article ID 1994

  • SFA School of Theatre to present student-directed ‘Last Chance’

    SFA School of Theatre to present student-directed ‘Last Chance’

    April 9, 2021—Robbie Goodrich

    The Stephen F. Austin State University School of Theatre’s presentation of the student-directed one-act play “Last Chance,” originally scheduled for Feb. 19 and 20 but postponed because of the winter storm, will now take place April 16 and 17.

    Johana Lenington, senior theatre education major from Houston, directs “Last Chance,” written by SFA School of Theatre senior lecturer Jackie Rosenfeld. The play revolves around the lives of a young married couple and issues that develop as a result of alcohol addiction.

    The cast includes Terrell junior Ryleigh Compton as Shannon; Midland freshman Zachary Jebsen as Ray; and Little Elm freshman Mariano Aguirre as Dough.

    Stage manager is Valeria De La Cruz, Zacatecas, Mexico, senior; scenic designer is Julianna Flores, Pasadena senior; costume designer is Zach White, Buffalo senior; lighting designer is Cynthia Tovar, Southeast Houston junior; sound designer is Salvador Nunez, Plant City, Florida, sophomore; and properties master is Jenna Alley, Kingwood senior.

    Transferring to SFA in fall 2019, Lenington has portrayed characters Rose in “Dancing at Lughnasa,” Chloe in “The Curse of Plenty,” Miranda in “The Tempest,” and Mrs. Martin in “The Bald Soprano.” She made her directing debut last fall with “A Perfect Match” by Stariana Johnson. Lenington stated she is “thrilled to have the opportunity to direct ‘Last Chance’ by Jackie Rosenfeld, and I am excited for more directing opportunities in the future.”

    Among other plays written by Rosenfeld are “Corner Lot,” “keepingabreast,” “Queen of the Mist” and “Performing Politics.” She is currently working on a play titled “Rodeo Rose.”

    The play will be presented at 7:30 p.m. Friday, April 16, and at 2 and 7:30 p.m. Saturday, April 17, in Regents Suite A in the Baker Pattillo Student Center on the SFA campus. The show will also be livestreamed.

    Tickets are $4. Seating is limited, and face coverings are required. Social distancing protocols will be observed. To purchase tickets or virtual access, visit the SFA Fine Arts Box Office online at boxoffice.sfasu.edu or call (936) 468-6407.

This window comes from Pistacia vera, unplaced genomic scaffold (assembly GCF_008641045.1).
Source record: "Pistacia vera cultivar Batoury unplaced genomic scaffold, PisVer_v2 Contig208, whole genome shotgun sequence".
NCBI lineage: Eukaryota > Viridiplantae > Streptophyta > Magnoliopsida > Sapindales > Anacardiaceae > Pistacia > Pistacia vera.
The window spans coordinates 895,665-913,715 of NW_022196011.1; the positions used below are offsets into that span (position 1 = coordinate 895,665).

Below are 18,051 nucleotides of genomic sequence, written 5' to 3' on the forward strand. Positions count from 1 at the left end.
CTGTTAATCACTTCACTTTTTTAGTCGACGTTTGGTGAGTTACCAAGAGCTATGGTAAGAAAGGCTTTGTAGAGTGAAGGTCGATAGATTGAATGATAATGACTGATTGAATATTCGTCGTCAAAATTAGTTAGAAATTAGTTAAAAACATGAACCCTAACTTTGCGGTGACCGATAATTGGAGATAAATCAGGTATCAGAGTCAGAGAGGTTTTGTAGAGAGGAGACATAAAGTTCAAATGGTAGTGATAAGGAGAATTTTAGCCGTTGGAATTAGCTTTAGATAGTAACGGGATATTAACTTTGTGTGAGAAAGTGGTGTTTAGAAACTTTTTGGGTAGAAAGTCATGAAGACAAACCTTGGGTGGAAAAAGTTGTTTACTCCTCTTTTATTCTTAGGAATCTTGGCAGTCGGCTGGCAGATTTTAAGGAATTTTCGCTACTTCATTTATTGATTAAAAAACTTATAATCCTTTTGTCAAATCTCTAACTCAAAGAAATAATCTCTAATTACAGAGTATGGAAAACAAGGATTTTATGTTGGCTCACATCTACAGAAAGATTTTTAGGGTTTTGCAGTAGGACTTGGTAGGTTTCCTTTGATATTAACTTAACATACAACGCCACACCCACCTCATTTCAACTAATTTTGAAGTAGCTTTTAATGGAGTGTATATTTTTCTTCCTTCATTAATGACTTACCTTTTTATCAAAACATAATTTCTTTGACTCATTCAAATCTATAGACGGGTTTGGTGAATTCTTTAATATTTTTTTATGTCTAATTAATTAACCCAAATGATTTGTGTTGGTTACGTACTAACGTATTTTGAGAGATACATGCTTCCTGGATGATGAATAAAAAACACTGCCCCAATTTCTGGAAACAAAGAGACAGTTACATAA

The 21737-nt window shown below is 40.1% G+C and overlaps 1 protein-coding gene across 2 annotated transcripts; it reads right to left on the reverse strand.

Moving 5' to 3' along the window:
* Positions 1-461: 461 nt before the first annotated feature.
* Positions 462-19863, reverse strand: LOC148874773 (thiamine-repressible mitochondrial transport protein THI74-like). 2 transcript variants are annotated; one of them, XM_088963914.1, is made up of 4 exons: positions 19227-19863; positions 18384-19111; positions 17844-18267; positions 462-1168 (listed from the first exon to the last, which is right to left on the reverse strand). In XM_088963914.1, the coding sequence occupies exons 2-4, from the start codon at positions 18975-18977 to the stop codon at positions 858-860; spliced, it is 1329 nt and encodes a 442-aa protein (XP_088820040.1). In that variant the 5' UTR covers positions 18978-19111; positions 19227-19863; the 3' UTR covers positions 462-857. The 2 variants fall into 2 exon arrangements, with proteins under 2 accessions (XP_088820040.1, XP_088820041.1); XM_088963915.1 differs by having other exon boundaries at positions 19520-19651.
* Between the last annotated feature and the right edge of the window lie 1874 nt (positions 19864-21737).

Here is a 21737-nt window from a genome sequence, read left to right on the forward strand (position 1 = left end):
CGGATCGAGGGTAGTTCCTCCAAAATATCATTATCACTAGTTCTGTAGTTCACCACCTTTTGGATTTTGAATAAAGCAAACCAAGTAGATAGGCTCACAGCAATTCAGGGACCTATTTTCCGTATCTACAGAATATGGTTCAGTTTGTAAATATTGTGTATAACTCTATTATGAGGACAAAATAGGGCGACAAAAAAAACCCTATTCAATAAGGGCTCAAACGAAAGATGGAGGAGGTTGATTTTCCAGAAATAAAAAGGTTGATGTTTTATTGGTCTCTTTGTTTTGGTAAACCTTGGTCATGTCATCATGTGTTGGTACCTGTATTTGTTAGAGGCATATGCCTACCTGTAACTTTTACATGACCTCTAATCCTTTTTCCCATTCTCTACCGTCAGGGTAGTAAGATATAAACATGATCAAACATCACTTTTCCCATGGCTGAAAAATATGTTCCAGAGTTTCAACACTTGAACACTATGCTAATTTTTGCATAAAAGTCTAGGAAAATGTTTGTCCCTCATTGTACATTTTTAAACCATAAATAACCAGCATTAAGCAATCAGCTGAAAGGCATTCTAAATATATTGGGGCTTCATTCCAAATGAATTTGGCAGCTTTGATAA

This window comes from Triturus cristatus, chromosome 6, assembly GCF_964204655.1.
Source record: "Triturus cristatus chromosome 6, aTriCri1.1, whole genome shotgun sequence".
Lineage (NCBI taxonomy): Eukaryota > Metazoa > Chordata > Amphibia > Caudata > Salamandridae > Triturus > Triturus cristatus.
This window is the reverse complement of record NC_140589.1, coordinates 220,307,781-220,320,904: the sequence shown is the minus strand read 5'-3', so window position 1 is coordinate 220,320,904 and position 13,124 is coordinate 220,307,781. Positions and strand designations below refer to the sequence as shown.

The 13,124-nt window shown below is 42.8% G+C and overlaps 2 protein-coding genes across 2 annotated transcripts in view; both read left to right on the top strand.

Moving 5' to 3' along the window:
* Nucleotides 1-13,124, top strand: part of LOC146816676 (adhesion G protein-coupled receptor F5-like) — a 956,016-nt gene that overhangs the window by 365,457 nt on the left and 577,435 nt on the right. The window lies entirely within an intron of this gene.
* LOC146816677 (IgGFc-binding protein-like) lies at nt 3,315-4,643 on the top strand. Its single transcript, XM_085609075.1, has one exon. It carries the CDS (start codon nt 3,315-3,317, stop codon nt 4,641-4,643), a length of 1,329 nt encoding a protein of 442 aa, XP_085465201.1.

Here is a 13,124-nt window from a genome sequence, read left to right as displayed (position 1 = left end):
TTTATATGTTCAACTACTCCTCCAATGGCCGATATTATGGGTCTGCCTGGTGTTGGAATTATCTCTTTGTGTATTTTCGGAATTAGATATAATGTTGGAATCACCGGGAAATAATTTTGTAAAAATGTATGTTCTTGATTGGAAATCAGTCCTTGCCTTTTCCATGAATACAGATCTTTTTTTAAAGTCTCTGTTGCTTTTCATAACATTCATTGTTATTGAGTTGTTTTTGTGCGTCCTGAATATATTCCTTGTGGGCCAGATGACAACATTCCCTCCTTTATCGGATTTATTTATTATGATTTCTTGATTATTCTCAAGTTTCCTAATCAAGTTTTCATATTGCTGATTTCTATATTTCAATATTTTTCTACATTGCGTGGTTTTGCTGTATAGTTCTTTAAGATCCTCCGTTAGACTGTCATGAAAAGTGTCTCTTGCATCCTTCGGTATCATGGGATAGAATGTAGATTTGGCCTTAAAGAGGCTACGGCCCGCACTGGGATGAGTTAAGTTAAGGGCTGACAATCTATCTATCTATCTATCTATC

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    article ID 1990

  • SFA Wind Ensemble to perform Maslanka’s Symphony No. 4

    SFA Wind Ensemble to perform Maslanka’s Symphony No. 4

    April 9, 2021—Robbie Goodrich

    The Stephen F. Austin State University Wind Ensemble will present its final concert of the spring semester in a performance of David Maslanka’s Symphony No. 4. The concert will be a livestreamed event performed at 7:30 p.m. Thursday, April 22, and accessible at music.sfasu.edu.

    Composed in 1993, Symphony No. 4 was commissioned by a consortium of universities including the University of Texas, Michigan State University and SFA, according to Dr. David Campo, director of bands at SFA and of the Wind Ensemble.

    In describing the work, Maslanka said the driving force behind Symphony No. 4 was“ the spontaneous rise of the impulse to shout for the joy of life.”

    “I feel it is the powerful voice of the earth that comes to me from my adopted western Montana and the high plains and mountains of central Idaho,” he said. “My personal experience of the voice is one of being helpless and torn open by the power of the thing that wants to be expressed – the welling-up shout that cannot be denied. I am set aquiver and am forced to shout and sing. The response in the voice of the Earth is the answering shout of thanksgiving and the shout of praise.”